Go Harold’s Way: Be a STAR Girls

Brief Description
National research has identified a significant link between education and health. High school graduates live longer, healthier lives than dropouts. College graduates have even longer life spans, better access to health care, better dietary and health practices, and overall better health. Unfortunately, about a quarter of California counties have high school dropout rates close to 20 percent or more, including Los Angeles at 17 percent. While there are numerous factors contributing to the dropout rate, one third of female dropouts say that pregnancy or becoming a parent played a role in their decision to leave school. Consequences faced include higher rates of unemployment, low earnings, poorer health and more reliance on public support. The social and economic costs of teen pregnancy and childbearing are both significant and far-reaching. In California, the estimated taxpayer cost is close to 1 billion dollars per year in lost productivity over the lifetime of both mother and child, high burdens to the healthcare system, further demands to child welfare agencies, and in the worst of cases, expenses related to incarceration. In 2013, there were 23.5 per 1,000 teen births in Los Angeles County. Girls most at risk for teen pregnancy are Latinas from low income communities. Additional risk factors include: low maternal education level; lack of effective contraceptive use/family planning practices; and initiation of sexual activity at a young age. One of the most efficient and effective ways to reach this at-risk population is through high school-based programs. NHF’s existing Pregnant and Parenting Teen Program has worked with pregnant teens and teen parents for more than seven years; however there is critical need for education and support services to reach adolescent girls at the greatest risk for pregnancy and subsequent dropout before they get pregnant, ultimately breaking the cycle of teenage pregnancy. To this end, NHF implements a pregnancy prevention program, Go Harold’s Way: Be a STAR (Successful Teen Acting Responsibly) at two high schools within LAUSD (Thomas Jefferson High and Santee Education Complex).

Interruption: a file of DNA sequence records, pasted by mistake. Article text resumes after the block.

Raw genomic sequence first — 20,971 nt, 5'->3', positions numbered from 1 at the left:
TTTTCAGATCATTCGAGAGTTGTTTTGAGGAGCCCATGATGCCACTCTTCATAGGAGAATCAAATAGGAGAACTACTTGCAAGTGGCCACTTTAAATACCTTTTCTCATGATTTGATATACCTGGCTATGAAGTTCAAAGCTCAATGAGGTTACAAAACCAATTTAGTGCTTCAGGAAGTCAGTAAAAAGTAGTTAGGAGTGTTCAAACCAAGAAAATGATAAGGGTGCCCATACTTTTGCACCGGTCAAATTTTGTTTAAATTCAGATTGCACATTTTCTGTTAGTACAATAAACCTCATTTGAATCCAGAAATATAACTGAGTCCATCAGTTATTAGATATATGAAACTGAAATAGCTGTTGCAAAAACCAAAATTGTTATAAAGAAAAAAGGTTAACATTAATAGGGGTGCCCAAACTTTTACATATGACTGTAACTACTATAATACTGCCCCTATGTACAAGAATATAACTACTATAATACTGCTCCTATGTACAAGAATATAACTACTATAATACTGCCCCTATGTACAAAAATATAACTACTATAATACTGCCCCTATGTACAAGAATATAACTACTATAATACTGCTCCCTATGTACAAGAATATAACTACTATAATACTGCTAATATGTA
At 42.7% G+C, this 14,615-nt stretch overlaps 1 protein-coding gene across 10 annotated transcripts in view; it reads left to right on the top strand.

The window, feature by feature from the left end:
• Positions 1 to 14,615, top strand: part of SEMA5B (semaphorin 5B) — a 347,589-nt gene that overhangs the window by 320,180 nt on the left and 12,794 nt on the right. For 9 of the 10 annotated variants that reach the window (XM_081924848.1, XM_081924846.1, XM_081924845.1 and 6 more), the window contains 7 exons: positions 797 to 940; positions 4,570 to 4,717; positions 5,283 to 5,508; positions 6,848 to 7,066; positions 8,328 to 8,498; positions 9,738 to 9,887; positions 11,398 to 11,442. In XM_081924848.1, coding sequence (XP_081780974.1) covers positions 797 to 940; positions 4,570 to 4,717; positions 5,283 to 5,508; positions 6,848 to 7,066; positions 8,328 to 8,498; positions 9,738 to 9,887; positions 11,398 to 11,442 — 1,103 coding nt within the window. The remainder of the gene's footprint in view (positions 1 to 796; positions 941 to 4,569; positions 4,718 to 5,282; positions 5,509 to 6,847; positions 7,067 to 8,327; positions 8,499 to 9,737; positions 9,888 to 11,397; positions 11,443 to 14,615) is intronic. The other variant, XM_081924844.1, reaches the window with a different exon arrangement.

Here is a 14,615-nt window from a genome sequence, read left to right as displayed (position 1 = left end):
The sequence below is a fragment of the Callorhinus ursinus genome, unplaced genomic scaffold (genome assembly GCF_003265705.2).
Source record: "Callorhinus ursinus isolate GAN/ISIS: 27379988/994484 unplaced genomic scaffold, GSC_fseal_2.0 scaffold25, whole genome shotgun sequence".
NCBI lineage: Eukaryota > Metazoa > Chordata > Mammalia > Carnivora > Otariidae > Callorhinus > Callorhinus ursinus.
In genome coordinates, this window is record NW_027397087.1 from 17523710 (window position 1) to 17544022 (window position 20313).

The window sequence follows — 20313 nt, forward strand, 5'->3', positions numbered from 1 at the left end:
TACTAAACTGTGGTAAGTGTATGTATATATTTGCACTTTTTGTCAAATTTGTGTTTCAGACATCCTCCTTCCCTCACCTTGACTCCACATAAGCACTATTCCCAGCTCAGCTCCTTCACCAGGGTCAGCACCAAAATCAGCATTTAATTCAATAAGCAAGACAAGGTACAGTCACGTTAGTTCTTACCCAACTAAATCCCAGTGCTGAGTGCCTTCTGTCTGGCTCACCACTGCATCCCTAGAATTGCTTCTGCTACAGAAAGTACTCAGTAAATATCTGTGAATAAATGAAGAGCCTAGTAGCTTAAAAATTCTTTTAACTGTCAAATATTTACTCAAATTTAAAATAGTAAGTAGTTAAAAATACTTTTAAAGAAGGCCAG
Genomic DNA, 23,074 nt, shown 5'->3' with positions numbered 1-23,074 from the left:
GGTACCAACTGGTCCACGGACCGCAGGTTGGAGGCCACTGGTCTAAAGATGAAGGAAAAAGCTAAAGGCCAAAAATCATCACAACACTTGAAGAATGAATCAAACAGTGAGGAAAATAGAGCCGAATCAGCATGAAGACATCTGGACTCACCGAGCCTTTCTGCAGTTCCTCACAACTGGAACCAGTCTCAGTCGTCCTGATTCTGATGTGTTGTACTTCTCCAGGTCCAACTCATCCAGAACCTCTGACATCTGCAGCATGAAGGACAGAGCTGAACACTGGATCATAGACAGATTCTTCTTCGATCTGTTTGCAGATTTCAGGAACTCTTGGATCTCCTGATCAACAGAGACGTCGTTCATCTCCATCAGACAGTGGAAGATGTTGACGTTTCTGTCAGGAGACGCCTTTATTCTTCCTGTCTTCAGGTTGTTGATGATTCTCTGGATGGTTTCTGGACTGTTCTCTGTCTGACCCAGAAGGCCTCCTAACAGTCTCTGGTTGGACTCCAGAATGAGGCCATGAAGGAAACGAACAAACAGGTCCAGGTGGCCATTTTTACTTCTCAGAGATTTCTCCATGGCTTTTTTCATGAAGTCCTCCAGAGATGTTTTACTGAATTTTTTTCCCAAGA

Measured or Anticipated Outcomes
  • Reduce the incidence of pregnancy among teens participating in the program
  • Improve high school graduation/completion rates among participants
  • Connect participants to health and social services and resources in their communities
  • In the pilot session of the program, 38 students participated in the program

Policy Implications
A comprehensive approach to teen pregnancy prevention utilizing individual services and peer group education sessions focuses on improving the overall health, well-being and success of teens and their communities.

Funding is generously provided by the Harold Edelstein Foundation.

Key Partners
NHF is working with ONEgeneration who will facilitate Be a Star in sites they currently serve through their pregnant and parenting teens program.

Jeanette Pena, Program Manager, at jpena@nhfca.org.